|Phoenix (standard:fantasy, 1019 words)|
|Author: Eponine||Added: May 05 2001||Views/Reads: 1826/1||Story vote: 0.00 (0 votes)|
|A story about the legendary bird.|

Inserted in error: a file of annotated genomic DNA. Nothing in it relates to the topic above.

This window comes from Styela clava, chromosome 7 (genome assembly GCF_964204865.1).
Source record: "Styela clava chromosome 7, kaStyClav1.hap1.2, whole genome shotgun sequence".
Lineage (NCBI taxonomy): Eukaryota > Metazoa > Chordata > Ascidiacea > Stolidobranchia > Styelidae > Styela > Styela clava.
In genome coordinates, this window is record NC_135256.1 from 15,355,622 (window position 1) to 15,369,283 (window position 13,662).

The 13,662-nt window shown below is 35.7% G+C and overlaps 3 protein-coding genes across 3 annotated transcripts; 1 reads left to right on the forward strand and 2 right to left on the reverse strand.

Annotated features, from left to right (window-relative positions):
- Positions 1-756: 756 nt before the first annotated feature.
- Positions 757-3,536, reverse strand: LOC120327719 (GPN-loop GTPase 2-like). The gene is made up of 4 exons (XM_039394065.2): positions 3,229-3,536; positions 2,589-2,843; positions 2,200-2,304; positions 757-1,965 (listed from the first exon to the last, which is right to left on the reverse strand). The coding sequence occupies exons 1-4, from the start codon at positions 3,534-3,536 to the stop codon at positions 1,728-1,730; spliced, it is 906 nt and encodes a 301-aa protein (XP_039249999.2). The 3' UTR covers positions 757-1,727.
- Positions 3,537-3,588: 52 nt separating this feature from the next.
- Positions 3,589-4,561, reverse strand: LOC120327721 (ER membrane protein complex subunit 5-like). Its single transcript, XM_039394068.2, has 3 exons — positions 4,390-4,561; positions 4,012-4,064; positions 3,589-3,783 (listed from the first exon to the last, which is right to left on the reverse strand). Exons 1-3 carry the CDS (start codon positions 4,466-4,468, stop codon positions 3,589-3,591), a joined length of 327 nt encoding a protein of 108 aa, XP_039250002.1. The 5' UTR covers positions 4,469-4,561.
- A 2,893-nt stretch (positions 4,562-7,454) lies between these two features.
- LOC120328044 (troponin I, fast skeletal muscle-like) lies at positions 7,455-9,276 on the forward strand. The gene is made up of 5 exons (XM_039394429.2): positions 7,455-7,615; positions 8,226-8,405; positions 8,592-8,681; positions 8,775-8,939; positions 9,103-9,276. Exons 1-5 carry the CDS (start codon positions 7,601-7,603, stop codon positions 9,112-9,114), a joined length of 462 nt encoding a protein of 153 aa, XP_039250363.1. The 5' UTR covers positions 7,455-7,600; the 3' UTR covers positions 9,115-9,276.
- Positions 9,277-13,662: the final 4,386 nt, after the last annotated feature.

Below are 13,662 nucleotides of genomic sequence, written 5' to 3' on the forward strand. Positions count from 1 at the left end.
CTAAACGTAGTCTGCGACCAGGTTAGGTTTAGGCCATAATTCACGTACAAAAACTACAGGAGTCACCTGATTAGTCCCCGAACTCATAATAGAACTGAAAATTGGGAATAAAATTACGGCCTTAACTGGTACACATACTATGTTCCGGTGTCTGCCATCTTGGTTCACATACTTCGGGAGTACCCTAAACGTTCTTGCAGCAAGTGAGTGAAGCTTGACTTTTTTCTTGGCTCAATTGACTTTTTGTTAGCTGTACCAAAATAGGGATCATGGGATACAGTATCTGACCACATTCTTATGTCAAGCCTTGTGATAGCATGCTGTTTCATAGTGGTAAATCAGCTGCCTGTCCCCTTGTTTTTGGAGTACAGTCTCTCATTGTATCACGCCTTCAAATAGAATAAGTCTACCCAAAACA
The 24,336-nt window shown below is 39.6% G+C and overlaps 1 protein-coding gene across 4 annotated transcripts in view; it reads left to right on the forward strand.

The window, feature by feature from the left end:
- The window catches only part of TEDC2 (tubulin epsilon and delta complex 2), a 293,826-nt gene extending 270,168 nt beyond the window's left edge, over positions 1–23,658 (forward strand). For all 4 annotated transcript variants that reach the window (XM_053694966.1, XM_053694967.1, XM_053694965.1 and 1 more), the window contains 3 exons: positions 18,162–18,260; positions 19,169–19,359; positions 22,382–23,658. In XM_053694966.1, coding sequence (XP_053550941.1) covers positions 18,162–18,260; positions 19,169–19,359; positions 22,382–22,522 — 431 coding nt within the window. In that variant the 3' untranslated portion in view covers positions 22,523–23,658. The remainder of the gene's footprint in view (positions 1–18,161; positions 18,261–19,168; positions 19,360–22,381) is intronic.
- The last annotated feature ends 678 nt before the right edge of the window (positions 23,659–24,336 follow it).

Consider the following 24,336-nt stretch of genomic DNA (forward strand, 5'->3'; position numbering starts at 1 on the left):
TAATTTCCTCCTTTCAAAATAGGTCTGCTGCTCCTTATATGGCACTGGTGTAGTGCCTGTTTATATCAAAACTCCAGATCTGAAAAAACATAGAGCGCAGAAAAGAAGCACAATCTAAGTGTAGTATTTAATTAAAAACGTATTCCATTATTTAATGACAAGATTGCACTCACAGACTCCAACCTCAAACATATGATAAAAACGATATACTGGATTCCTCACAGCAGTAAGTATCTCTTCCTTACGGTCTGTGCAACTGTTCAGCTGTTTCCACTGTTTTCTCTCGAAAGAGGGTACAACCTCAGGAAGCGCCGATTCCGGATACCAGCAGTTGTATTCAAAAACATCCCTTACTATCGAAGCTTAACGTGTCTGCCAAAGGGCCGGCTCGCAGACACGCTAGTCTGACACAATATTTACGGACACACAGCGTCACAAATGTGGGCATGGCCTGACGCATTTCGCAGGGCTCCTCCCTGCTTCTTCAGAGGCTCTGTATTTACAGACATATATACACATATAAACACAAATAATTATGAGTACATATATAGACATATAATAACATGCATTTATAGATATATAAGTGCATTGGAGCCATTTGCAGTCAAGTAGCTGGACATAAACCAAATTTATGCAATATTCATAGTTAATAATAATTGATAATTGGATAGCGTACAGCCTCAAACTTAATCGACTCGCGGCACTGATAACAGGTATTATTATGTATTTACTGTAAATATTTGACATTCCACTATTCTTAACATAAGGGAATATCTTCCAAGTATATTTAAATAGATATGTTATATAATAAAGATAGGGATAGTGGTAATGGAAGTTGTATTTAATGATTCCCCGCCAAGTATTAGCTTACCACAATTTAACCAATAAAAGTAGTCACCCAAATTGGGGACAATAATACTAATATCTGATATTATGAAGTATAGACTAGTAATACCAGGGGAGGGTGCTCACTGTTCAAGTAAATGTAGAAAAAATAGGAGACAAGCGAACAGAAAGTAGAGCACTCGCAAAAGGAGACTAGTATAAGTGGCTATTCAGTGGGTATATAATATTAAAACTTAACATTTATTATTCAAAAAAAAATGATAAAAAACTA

Phoenix She was lovely and bird-like in every possible way. She had the grace of a swan, the voice of a lark, and the curiosity of a sparrow. She was intelligent as an owl is fabled to be, and could attract an eye with the best of peacocks. There was no question as to why her parents had named her Phoenix. They say that some birds only mate once, and once they had found their one partner, they are together for life. This seemed to be true for me, because for the past five years I had no eyes for any but Phoenix. Oh, everyone in the feudal village knew she would be the Lord of the Manner’s wife...that was inevitable. But when she first came of age, almost all of the men had begged for her hand in marriage. But the response was always the same, ‘No, there is plenty of time.’ In truth, there was not. There were only a few years a woman had to be useful as a child-bearer, and soon after death. The poor serfs of the village proper fell out of line to win her hand, there were more important things to tend to and women readily married. The only two who contested for Phoenix were the Lord, and myself, who stood no chance against a high knight pledged to the King. But I still hoped, fool that I am. So did my lord. Years fell by, and still Phoenix denied herself to anyone. The Lord of the Manor was properly angered, she was, after all, only a daughter to those who worked his lands. But even in the sparse rags that she could barely afford, she looked more like a queen than the Queen herself did. Our lord, who had married a noblewoman from the Court, and commanded Phoenix to the worst of jobs on his property, passed away without warning. He left behind a son, who was destined, it was told, to become a great knight as his father was. During these many years that passed, Phoenix looked like a young girl. There were a few villagers who sought her death, claiming she was a witch. But most others just shook their heads and smiled, so charming was she that most did not notice her age and her physical looks contradicted each other. We all served our new master well, and he was kind to us. It was plain that he, like his father before him, sought the hand of the bird-girl. I had stopped pursuing the matter, for if she would not have a lord, she surely would not have a peasant. Never did I marry, though I knew she would never wed me, nor any other man for that matter. Her parents, too, had passed, and she was encouraged to marry. Still she declined, being the stubborn goose she was. The stubborn goose I loved yet. Her parents had barely been dead for one moon when we received a message, directly from the Pope, as sent to the Parisian bishop. He called for a Crusade to begin against the Muslim heathens who had overtaken the Land of Bread and Honey. All were asked to join. I, along with the rest of the men, and the youthful knight, sought to join the armies. Instead, the young man took me aside and pleaded with me to stay. “Gerald, I know I cannot stop you from joining the ranks, it being the Pope’s decree, but the estate needs you more. And you know what happened in the last Crusades, you of all the serfs have some knowledge.” I acquiesced, he was, after all my lord. As all of this was happening, I noticed that Phoenix grew more worried. Could it be that she would marry the youngster, she who should have been his MOTHER? The idea seemed only to strike me. The rest of the villagers would find the idea preposterous, after all, hadn’t she refused to wed? The men who would fight left shortly, and Phoenix grew more withdrawn. I often tried to talk to her, but she denied me her feelings. About three seasons past when we received the word that the lord was dead. That was when Phoenix at last spoke to me. “You, Gerald, must not say a word to any. But upon the lord’s death, I am to be reborn. Do you know the legend of the Phoenix?” I shook my head. “She is a bird, a symbol of Fire. Every hundred years, she bursts into flame, and from the ashes arises a new bird.” I stared, slightly bemused, at my love. “And you are trying to tell me that you are that bird?” “Yes,” she said. “I know you will not believe me. I can prove to you that it is true, but it would cause you to go mad. If you were to watch from afar my burning, you would turn to stone. Consciously, you would live for eternity, and that is enough for any to go crazy. I will admit that usually I do not take human form, actually this is only the second time I have. But our lord’s death marked the time I should die, and I would not have innocent creatures turned to stone because they knew not what was happening. Two nights’ hence, when the moon is full, and it is the winter solstice, I shall be reborn. Think carefully before you decide to observe me.” I never spoke to her again. Phoenix must have known I would watch her rebirth. Most humans would, especially given the choice of eternal life. It has been eight hundred years since I became a figure carved of obsidian. I wish now that I had heeded her warnings, for there is no reason for me to live. I do because I must. I am glad that she has one hundred years of life, and a death, or else she, too, would bear the pain of immortality. And I wonder what will happen to me, to us, when time at last draws to a close. Tweet
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